Healing juices’ of stem cells could help treat asthma

Research suggests future use of cells in kidney, heart disease

University of Alberta pediatric asthma researcher says that the medical benefits of stem cells may lie in their by-product “healing juices”.

Dr. Bernard Thébaud believes the by-products of mesenchymal stem cells – found in umbilical cord tissue and with known anti-inflammatory characteristics – could possibly heal lungs inflamed by chronic and acute asthma.

The findings, published in the American Journal of Respiratory Cell and Molecular Biology, look at the effects of what Thébaud called “healing juices” on refractory asthma, a form of the disease that is particularly difficult to treat with inhalers.

Thébaud, a neonatal pediatrician and professor of pediatrics at the University of Alberta Faculty of Medicine and Dentistry, said the cells and their juices are easily isolated and cultivated in the lab.

“We cultured the cells in the petri dish, and instead of taking the cells, we just took what the cells produced, the juice they were basically swimming in,” Thébaud said. “We compared that to control cells cultured the same way, but didn’t have that same effect.”

Thébaud’s team created asthma in lab mice, then injected the juices through their noses. The by-products opened airways, restored breathing and reduced inflammation in their lungs.

Thébaud began researching pediatric lung disease in 2002, adding the “exciting” discipline of stem-cell research two years later. The new study builds on some of Thébaud’s previous research into how stem cells work.

“Initially we thought you have to give the cells (to the patient) because they replace dead cells,” he said. “That’s not actually the case.”

Thébaud initially used the mesenchymal stem cells in a study of newborn lung injury, discovering “tremendous benefits” for the health of the lungs. But when his research team tried to see where those stem cells were, they couldn’t find them.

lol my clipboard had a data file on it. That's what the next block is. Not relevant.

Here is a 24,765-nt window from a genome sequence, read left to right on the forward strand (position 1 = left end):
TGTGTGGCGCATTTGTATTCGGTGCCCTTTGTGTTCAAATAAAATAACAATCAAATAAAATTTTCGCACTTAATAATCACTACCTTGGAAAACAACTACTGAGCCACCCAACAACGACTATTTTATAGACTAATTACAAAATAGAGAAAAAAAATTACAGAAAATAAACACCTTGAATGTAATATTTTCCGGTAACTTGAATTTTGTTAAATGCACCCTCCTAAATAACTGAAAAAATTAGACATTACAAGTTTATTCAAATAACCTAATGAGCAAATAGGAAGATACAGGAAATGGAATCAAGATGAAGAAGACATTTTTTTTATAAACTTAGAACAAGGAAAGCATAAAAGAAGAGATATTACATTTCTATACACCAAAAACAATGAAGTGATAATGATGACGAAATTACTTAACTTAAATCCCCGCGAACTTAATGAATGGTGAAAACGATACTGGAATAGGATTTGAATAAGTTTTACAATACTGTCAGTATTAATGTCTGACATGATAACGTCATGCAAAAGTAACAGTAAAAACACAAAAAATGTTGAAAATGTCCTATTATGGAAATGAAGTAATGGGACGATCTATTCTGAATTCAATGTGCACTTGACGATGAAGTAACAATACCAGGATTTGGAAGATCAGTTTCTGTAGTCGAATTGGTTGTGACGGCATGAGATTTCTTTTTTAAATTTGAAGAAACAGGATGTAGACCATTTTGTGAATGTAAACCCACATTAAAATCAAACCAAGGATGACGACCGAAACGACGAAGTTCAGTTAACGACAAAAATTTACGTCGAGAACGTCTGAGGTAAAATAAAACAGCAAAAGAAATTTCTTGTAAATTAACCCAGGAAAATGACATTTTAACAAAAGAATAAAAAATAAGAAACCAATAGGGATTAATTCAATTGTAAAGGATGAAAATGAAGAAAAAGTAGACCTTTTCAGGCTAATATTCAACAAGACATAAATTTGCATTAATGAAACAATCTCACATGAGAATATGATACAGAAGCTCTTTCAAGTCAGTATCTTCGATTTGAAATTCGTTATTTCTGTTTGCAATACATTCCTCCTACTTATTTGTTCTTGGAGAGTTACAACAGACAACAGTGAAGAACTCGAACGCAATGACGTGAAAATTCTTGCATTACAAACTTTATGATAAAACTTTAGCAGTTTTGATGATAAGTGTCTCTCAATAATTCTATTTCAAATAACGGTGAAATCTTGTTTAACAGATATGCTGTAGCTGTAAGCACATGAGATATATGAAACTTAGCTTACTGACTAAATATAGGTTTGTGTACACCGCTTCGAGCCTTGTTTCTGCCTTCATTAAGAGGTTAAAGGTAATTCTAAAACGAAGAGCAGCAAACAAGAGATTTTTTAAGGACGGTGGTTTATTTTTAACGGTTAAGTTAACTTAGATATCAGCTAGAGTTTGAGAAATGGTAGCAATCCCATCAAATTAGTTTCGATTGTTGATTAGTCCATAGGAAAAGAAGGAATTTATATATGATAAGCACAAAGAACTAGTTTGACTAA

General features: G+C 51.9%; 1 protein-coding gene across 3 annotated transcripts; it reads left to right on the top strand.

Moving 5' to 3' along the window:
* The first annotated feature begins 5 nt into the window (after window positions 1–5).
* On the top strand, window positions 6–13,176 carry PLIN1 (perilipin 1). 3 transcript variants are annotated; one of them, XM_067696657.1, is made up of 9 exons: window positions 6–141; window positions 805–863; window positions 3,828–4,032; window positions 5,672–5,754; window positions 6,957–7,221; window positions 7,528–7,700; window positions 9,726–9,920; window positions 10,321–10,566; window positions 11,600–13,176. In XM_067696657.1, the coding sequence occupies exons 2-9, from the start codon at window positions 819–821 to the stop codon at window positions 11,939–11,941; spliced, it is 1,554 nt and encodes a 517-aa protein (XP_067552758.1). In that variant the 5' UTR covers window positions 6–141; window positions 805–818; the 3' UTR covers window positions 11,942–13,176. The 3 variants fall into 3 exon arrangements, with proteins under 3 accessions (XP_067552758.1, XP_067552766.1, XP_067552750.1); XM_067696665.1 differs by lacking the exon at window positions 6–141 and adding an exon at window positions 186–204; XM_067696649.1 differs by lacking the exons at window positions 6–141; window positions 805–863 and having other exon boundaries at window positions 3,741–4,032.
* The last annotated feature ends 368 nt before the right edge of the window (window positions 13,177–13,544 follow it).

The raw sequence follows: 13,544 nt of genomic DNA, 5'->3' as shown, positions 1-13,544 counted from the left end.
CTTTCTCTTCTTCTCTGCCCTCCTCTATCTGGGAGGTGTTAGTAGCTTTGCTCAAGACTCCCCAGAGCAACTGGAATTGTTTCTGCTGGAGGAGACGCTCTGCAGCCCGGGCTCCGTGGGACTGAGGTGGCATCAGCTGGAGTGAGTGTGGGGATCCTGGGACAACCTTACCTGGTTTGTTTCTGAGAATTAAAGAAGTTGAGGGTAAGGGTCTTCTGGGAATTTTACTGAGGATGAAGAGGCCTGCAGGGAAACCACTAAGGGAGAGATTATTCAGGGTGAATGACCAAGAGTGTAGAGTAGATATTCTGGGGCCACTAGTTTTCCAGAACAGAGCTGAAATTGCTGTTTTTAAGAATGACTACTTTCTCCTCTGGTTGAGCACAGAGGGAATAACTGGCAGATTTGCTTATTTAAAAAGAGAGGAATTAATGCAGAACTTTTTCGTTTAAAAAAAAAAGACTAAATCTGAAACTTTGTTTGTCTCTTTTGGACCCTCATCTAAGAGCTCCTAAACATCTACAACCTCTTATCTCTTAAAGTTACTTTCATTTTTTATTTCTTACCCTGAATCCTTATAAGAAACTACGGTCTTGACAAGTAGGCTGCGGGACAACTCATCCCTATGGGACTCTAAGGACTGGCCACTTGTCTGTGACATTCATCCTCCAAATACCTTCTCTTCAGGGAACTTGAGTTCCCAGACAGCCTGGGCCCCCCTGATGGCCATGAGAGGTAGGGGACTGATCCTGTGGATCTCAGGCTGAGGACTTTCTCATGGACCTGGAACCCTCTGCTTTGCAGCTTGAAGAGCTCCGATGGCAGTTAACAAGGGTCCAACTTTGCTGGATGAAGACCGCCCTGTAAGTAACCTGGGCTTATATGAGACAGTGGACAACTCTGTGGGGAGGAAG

“Maybe they don’t replace dead cells. Maybe they sit there and produce juices, then vanish,” he said.

Although the research is still at an early stage, Thébaud said his hope is for a “super-inhaler” five to 10 years from now that would heal inflammation, boost healthy cells and aid in breathing. He hopes to live the researcher’s dream and drive the discovery from his lab into the clinic.

His goal “would be to have a puffer with stem cell by-products that would prevent those symptoms of asthma,” he said.

Thébaud is convinced it could work. But exactly which compounds or factors are doing the “healing” is hardly academic, and will likely form the next stage in the research.

“It is the question,” said Thébaud. “First, we have to know should we not give the cells, or can we just deliver the juices. Do we have to know what’s in there?”

That question could also delay clinical research by an additional five years, the time he estimates it would take to synthesize the factor pharmaceutically. He will be discussing the study with Health Canada to determine barriers to clinical research using just undifferentiated by-products.

Thébaud also believes the approach demonstrates “many therapeutic avenues” beyond asthma, which affects an estimated 300 million people worldwide. The potential of stem-cell research isn’t yet known.

“It’s up to us now to harness the healing powers of these cells,” he said.

“We know it works in a variety of lung diseases. By extension, we know it will work in kidney, or heart or brain disease as well.”

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